Says Hannah Belaya with No Problem Travel, based in New York, “Georgia is for the younger clientele interested in hiking, biking and trekking. It has great food and organic products, lots of history and diversity. It’s a place where culture and nature meet, but there are a few cons. The hotel service is not up to the level with what we are used to in the U.S., and it will be a difficult destination to sell to clients with disabilities because many of the sites and hotels are not ADA compliant.”
It’s true—some of the travel infrastructure needs a makeover: bathrooms were scarce on some of our outings, which caused a few uncomfortable situations out in the woods, although the group of 15 travel agents on this FAM were understanding, but will their clients be?
“Georgia is a totally new and different destination for me,” says Neeta Sharma, president of SLA Travel & Tours, based in Pennsylvania. “I never thought of coming here, but when this FAM came about I knew I needed to see this part of the world and experience it so that I can sell it to my clients.”
Georgia currently has three sites listed as UNESCO World Heritage sites (the historical monuments of Mtskheta; Bagrati Cathedral and Gelati Monastery; and the Upper Svaneti region) and 15 others submitted for consideration within UNESCO’s tentative list. The country, in fact, boasts 18,000 historical monuments. Not only is Georgia a safe destination for travelers, it’s also ideal for every kind of traveler: the photographer, hiker, cyclist, skier, the food and wine enthusiast, the history buff, ecotourist, nature lover…the list goes on and on.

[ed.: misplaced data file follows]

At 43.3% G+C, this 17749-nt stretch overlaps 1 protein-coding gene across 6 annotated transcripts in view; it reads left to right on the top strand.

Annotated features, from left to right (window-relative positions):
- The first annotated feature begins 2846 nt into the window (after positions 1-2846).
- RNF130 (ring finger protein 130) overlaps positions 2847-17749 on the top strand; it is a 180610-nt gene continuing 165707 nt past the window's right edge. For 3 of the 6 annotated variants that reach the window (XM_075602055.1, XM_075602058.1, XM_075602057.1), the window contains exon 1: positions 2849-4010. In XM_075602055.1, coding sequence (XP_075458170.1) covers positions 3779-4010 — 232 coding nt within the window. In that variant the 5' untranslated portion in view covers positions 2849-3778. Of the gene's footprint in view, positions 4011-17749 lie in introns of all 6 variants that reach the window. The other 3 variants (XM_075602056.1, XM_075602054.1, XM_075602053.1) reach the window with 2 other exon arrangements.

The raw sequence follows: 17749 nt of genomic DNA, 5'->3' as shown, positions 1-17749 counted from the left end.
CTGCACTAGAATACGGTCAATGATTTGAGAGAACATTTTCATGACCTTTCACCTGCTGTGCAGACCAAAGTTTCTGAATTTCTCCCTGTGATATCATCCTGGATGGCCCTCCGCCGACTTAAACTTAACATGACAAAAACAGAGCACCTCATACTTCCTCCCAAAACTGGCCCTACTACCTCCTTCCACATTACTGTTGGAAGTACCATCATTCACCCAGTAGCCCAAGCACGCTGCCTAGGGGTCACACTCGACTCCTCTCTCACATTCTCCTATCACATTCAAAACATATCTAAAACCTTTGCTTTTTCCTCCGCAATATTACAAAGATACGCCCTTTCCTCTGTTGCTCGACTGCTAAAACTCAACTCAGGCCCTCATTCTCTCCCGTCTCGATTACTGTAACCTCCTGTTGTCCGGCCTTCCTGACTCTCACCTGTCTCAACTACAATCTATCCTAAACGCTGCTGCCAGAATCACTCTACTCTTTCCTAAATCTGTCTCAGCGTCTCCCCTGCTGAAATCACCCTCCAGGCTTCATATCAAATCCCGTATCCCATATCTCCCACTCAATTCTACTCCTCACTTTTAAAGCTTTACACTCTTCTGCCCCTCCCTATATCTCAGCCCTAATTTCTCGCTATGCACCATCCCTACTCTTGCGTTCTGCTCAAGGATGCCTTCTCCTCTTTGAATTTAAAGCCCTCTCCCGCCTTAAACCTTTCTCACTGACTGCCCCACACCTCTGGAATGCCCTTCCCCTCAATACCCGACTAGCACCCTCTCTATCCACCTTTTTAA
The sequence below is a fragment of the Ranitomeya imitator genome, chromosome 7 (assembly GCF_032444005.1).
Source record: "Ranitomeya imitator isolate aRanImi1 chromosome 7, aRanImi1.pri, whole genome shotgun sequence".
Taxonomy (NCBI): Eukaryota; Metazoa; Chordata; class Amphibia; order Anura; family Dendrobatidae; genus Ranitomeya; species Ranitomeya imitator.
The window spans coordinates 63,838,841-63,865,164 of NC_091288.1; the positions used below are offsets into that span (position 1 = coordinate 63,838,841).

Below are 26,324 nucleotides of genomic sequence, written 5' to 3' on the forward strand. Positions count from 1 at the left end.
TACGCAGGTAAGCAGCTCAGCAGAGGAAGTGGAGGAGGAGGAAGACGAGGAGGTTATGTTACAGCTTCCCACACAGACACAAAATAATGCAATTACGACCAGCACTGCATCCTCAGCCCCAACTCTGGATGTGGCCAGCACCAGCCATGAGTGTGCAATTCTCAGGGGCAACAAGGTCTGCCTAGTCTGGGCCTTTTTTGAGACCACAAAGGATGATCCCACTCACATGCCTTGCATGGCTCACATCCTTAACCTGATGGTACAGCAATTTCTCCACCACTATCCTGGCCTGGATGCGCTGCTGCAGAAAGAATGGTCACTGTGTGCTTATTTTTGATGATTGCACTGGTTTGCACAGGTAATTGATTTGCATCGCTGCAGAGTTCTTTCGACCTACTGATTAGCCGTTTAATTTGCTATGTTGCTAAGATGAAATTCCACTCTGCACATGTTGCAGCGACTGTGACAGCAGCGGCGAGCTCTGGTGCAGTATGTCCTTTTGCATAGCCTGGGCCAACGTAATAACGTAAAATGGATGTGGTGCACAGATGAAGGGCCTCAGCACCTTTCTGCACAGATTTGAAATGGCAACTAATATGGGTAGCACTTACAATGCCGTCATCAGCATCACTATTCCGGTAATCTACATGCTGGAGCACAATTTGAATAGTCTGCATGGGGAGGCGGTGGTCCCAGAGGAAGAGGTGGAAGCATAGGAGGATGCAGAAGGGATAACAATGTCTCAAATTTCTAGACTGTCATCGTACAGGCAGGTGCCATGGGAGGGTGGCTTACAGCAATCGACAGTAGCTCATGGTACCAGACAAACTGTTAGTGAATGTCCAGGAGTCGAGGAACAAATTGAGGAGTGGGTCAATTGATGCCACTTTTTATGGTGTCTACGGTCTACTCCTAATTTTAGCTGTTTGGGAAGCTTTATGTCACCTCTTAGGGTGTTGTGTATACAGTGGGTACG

Narrating this tour could take up more than half of this issue, so here are just a few notable highlights of Georgia—a country off the radar, but with the power to draw you in and never let go.
Churches & Monasteries: The Jvari Monastery, constructed in the fifth to sixth centuries, is a breathtaking site. Situated on a hilltop, the view is spectacular: green rolling hills for miles; the ancient city of Mtskheta, Georgia’s old capital, below; and a perfect view of where the Aragvi and Mtkvari rivers converge. Another highlight is the Svetitskhoveli Cathedral (the “Life-Giving Pillar”), an impressive structure built in the 11th century. Located in Mtskheta, northwest of Tbilisi, it is said the cathedral holds fragments of the robe worn by Jesus Christ. The interior walls are adorned with frescos as well as a centuries-old baptismal font that is still used today. A memorable moment for your clients will be traveling by small van up a mountain (a ride that takes about 30 minutes) to see Gergeti Trinity Church, which is located only 10 miles from the Russian border near Kazbegi. The church is a masterpiece high up in the clouds, about 6,000 ft. above sea level, and built in the 14th century. The mountains cradle the church on all sides—a truly